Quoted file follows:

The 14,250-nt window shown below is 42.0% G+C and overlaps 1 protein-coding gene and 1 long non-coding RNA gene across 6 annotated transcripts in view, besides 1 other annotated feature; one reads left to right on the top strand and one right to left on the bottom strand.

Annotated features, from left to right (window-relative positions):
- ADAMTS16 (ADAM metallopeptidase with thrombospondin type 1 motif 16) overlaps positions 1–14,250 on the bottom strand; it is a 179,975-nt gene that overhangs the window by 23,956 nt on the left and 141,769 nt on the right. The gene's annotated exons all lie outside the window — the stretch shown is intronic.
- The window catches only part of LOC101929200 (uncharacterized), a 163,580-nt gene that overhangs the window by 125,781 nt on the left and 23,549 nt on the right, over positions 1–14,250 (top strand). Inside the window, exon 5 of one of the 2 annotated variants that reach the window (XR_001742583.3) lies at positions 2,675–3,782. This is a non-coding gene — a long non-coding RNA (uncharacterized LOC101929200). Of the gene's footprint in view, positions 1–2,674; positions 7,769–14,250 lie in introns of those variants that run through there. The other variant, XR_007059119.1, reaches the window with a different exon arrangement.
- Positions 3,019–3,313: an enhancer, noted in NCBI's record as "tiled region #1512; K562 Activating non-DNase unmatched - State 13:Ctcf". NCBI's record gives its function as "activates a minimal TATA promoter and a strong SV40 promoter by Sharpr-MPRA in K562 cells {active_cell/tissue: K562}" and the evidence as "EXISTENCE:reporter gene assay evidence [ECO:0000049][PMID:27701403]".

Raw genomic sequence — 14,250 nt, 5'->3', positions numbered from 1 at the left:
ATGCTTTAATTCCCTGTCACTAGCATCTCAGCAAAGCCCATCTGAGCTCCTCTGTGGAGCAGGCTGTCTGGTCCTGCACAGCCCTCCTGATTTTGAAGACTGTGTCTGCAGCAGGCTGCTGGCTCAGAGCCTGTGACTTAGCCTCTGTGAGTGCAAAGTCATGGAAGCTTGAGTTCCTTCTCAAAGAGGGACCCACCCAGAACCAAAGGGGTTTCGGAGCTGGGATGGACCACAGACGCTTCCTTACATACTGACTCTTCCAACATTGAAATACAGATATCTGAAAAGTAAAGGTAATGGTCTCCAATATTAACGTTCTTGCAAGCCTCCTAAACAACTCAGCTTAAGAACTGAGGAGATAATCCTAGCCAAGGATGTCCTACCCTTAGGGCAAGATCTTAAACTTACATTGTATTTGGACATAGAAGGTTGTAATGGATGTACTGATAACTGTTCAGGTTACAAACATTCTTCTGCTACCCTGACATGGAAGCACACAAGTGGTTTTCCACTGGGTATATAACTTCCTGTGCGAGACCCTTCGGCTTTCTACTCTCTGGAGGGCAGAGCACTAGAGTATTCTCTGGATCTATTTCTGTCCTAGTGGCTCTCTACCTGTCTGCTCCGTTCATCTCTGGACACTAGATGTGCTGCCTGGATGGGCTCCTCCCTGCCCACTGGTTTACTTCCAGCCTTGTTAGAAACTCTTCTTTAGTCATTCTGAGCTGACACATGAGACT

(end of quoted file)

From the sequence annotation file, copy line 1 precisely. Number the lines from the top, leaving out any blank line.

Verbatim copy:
The 14,250-nt window shown below is 42.0% G+C and overlaps 1 protein-coding gene and 1 long non-coding RNA gene across 6 annotated transcripts in view, besides 1 other annotated feature; one reads left to right on the top strand and one right to left on the bottom strand.